Harshita Dagha Let’s not cure depression December 8, 2017

It was a few days before spring and her boyfriend left her like the autumn leaves leave the tree.

Alone. Exposed. Worn out.

***

And now, the dry phase is about to begin.

It won’t take long before the assumptions will be made, the excuses related to that time of the month won’t last long, the leave emails with the subject line “need to visit home for a marriage” or “not feeling well today” will start popping in.

The kohl in the eyes will get lighter every day and the makeup essentials will find their way out of Prachi’s room.

There’s already a subtle smell of the residue left after a 5-year-old relationship was burnt.

Neerja, her office BFF carries a box of chocolates to the office, they are known to be the mood enhancers and Prachi always resorts to them over coffee. It’s just a matter of a few days when she’ll ask Sheena to a ladies night and get drunk and probably meet a few guys. Or wait, no guys.

That will happen a few weeks later when she realises it’s high time to move on and to go to Anuj who’s almost become a Tinder Guru for the entire office.

Everyone knows what’s wrong, still, no one has used the D word. They don’t want her self-esteem to be crushed like a used cola can. They feel it’s too early to tell her that she’s under depression.

Dr Nahid Dave, a practising psychiatrist in Mumbai classifies depression as a clinical issue which needs to be diagnosed and not assumed.

She identifies a few symptoms which if occur for around 3 weeks, need to be checked by a doctor.

1) People aren’t able to do their daily chores.

2) There is a deviation in their usual behaviour (A happy go lucky person might go angry over petty issues).

3) The depressive, escapist or in extreme cases, the suicidal thoughts haunt the person for a longer time.

Navneet, a fellow colleague and a supposed rival of Prachi might be hoping to see any of these traces in her. That would make their manager’s job easy and Navneet’s paycheque more lucrative when it comes to performance appraisal.

***

A month has passed. Neerja, Sheena and others still accompany Prachi for lunch knowing that she loves to eat alone. Sometimes, they even take some load off her so she can go home a little early where her roommate, Saniya is nervously prepared for the moment when she will hear an outburst or constant weeping or maybe some continuous insomniac movements.

A month later, Prachi gets a commendable hike in her salary, she works late as usual, goes out with Sheena for ladies nights, meets a guy, doesn’t exchange numbers with, has a laughter session with Anuj over his Tinder Matches, puts on extra kohl, spends some of her Sundays painting which she used to do regularly for the last half a decade.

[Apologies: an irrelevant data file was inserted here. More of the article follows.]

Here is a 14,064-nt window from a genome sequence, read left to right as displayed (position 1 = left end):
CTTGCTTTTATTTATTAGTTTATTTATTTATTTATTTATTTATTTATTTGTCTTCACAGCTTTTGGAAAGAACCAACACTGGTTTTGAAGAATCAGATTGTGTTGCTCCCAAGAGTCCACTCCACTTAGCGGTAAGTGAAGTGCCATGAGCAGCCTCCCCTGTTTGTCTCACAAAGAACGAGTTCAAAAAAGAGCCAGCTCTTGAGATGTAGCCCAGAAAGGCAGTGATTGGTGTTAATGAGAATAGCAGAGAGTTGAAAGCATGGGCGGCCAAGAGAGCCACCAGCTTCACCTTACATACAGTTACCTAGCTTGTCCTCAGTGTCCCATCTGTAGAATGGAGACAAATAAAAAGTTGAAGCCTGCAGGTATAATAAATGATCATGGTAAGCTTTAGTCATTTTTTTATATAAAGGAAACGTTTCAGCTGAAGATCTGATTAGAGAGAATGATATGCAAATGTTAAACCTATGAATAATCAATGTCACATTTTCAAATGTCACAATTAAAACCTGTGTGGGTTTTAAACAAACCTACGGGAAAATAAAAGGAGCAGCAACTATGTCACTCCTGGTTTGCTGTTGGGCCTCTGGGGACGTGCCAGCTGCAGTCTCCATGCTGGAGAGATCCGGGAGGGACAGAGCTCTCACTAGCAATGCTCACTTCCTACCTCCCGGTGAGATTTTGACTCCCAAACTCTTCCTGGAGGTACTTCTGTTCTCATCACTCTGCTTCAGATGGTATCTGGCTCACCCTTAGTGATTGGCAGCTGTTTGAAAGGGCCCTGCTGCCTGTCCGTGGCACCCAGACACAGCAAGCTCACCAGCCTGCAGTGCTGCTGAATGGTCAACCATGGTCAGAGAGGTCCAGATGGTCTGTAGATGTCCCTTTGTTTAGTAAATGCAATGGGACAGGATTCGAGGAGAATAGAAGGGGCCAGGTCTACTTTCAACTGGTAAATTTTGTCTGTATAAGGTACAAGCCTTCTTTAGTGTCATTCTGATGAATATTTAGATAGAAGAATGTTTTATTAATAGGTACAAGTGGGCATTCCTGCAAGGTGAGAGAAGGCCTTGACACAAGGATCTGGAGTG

She speaks a bit less, but nonetheless, she hasn’t cried in the last two months. She did once, besides the lake, just before Rajat’s birthday party where she danced like she always used to.

Three and a half months, and Neerja is heard speaking to her cousin on the phone who is not able to leave her hometown to pursue her Masters.

After an hour of counselling, she hangs up and tells Sheena, “Prachi has handled the depression quite well!”

Finally, the D word!

The statement “She was under depression.” The most casually thrown statement after “I’m a sapiosexual” and “You must follow your passion.”

Dr Dave strongly recommends not to use the word unless diagnosed by the psychiatrist. “It is like any other dysfunction, like a fracture caused by a disease, which needs proper medical treatment,” she says.

You can’t talk yourself out of depression nor anyone can forcefully categorise you as depressed just because you have experienced something unimaginable.

The question lies – was it unbearable, so unbearable that it leaves you awake at night and prohibits you from getting up to a workday, and so unbearable that you skip dinners, stop smiling and drift away from your usual self? If yes, then you might need a consultation.

Depression can be cured by medication and therapy, or both. Sometimes, (like this time) not discussing or digging the pain and not making the patient realise her illness helps act as the best cure for it. If and only if it is so deep-rooted that therapy and social help fails, one must resort to consultation.

Our sorrows and wounds are healed only when we touch them with compassion, said Buddha.

My two cents on this case study and depression at large:

Everyone says talk about depression
Speak out, let it flow…
And this…
And that…

What if we don’t speak about it?

Like it’s so minuscule that we don’t need to bother about it. It’s just like a small scratch which doesn’t need anything except an ointment. It’s like the more you speak about the disease, the bigger it becomes.

What I’m trying to say is, it’s a wound. That needs to be healed.

“Healing is a matter of time, but it is sometimes also a matter of opportunity,” said Hippocrates.

You don’t need to overthink and overreact. You don’t need to fall into the trap of whataboutery. You’re not the only one who’s gotten your heart broken or made losses in business.

“Although the world is full of suffering, it is also full of the overcoming of it,” said Helen Keller.

This engineer-turned-media pro aims at engineering creativity. A dreamer, she's out in this world to win hearts and sell smiles for free! If there's a man draped in funny-looking purple robe, she'll write about it. If you have one ear on either side of your face, she'll write about that too. She loves expressing so much that she often reads out to empty rooms and yells, "I know you're listening!" Her love for expressions, Bollywood and romance is truly undying, unconditional and unapologetic!

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